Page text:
Bridgton to seek moratorium on medical marijuana storefronts; selectmen meeting notes

By Wayne E. Rivet

Staff Writer

As Maine continues to wrestle with rules regarding marijuana use, Bridgton officials want some time to figure out what best suits this town.

Senate and House members voted Tuesday in favor of a medical marijuana reform bill that would allow caregivers to expand their business operations.

With three medical marijuana growing sites in Bridgton, Planning Board members proposed to selectmen Tuesday night to seek a moratorium on retail caregiver storefronts.

“No specific regulations governing such retail stores exist under the town’s ordinances,” the moratorium ordinance reads. “The town’s ordinances are insufficient to prevent serious public harm that could result from the unregulated siting and operation of such retail stores within the town.”

One question is compatibility “of such retail stores with existing and permitted land uses in the town,” the ordinance adds.

The moratorium on siting, operation or licensing of any medical marijuana storefronts within the town includes applications for a medical marijuana storefront or any pending proposal submitted on or after June 11.

Selectmen instructed Town Clerk Laurie Chadbourne to schedule a special town meeting on “the nearest date available.” Chadbourne said the earliest a meeting could be held would be either mid-September or early October to allow time for ballots to be created and meet state regulations, such as 30 days to submit absentee ballots and proper public postings.

If voters approve the measure, the moratorium is in effect a period of 180 days.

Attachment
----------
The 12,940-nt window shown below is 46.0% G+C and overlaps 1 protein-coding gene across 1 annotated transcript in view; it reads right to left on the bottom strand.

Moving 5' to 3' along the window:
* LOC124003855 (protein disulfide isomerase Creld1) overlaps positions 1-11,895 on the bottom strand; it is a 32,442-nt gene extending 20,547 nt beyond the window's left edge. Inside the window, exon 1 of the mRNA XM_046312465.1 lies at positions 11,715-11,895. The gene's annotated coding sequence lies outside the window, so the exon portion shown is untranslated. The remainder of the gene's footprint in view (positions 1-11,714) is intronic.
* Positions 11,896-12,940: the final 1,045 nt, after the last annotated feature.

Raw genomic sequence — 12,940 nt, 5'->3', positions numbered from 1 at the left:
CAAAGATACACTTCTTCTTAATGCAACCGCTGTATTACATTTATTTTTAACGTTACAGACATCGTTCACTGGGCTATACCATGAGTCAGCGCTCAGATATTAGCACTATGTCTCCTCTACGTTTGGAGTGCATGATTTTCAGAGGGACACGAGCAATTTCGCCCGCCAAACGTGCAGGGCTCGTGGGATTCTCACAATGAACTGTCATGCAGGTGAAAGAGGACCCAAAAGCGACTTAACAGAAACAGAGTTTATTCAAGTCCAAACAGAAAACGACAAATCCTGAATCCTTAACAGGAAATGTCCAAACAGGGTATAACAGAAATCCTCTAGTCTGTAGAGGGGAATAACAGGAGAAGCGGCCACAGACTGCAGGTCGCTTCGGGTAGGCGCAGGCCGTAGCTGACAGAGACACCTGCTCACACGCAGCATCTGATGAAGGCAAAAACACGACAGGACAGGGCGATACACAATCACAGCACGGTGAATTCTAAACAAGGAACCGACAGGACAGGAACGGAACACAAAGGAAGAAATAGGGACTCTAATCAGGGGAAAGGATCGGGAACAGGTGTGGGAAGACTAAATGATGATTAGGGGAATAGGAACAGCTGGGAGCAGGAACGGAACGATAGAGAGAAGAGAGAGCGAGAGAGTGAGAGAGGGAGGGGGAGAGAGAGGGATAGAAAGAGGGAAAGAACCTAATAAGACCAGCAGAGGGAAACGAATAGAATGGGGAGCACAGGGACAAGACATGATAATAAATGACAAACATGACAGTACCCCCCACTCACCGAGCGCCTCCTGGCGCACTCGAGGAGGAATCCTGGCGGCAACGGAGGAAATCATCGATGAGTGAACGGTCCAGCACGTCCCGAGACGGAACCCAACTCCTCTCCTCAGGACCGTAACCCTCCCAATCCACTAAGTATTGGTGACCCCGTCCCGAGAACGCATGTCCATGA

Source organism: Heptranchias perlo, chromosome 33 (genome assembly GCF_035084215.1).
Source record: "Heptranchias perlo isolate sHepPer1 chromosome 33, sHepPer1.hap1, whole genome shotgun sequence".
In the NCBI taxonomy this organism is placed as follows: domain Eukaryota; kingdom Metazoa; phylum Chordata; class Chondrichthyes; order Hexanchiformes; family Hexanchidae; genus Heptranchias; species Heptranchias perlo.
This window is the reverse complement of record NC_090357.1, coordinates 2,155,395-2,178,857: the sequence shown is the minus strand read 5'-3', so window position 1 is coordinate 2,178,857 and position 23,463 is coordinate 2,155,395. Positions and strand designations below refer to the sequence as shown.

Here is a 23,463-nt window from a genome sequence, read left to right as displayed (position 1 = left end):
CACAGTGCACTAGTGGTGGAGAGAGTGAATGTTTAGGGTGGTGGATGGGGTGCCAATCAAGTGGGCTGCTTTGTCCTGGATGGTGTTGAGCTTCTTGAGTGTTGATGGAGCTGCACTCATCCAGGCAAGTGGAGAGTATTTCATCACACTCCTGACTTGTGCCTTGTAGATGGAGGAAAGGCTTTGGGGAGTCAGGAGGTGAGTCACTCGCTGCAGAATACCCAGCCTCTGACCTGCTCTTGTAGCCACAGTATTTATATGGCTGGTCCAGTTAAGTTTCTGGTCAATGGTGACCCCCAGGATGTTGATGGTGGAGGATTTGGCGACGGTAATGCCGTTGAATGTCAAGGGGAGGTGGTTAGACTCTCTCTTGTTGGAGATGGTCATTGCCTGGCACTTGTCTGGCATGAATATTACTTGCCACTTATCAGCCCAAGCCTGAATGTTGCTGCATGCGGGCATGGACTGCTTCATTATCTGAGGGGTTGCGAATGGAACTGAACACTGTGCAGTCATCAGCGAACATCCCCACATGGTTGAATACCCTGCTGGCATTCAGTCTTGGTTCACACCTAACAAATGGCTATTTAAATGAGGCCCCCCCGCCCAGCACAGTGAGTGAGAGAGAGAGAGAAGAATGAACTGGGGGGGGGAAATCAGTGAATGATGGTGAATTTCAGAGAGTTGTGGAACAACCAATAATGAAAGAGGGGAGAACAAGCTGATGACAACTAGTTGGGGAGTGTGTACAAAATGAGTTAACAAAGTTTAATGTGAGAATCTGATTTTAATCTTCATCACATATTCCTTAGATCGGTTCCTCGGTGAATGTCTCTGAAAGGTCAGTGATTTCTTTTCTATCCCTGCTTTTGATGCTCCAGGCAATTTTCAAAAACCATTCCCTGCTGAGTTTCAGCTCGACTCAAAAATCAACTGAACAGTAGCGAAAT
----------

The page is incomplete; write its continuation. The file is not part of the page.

Selectmen also instructed the Planning Board to initiate a public process to prepare an ordinance to regulate medical and adult use marijuana operations and establishments.

In other business,

Store too busy? Town Manager Bob Peabody usually doesn’t like to pass along unsigned letters from disgruntled residents to selectmen.

“If a person has an opinion and wants the board to hear it, they should sign it,” he said.

Peabody, however, felt selectmen should review a letter regarding the board’s decision to allow out-of-town residents to shop at the Transfer Station’s store.

The letter writer said, “It is getting to the point, especially on weekends, that it’s sometimes difficult to find a place to park and to get in and out of the transfer station because there are so many people there. Unsupervised small children run around the store, throw toys, etc.”

The writer emphasized “this is no way a criticism of management and staff at the transfer station. I have always found most employees to be courteous and helpful.”

The writer added, “Most of the items left in the store are unsellable…and have to be thrown away. What is actually decent should be available for purchase to Bridgton residents with valid stickers for the transfer station. The idea that more people brings money makes no sense, it brings more confusion and liability. If an item is sellable, it will sell to a Bridgton resident if given the opportunity…It is also very annoying to Bridgton residents to deal with the out-of-town circus that has been going on for quite a while now and is just getting worse.”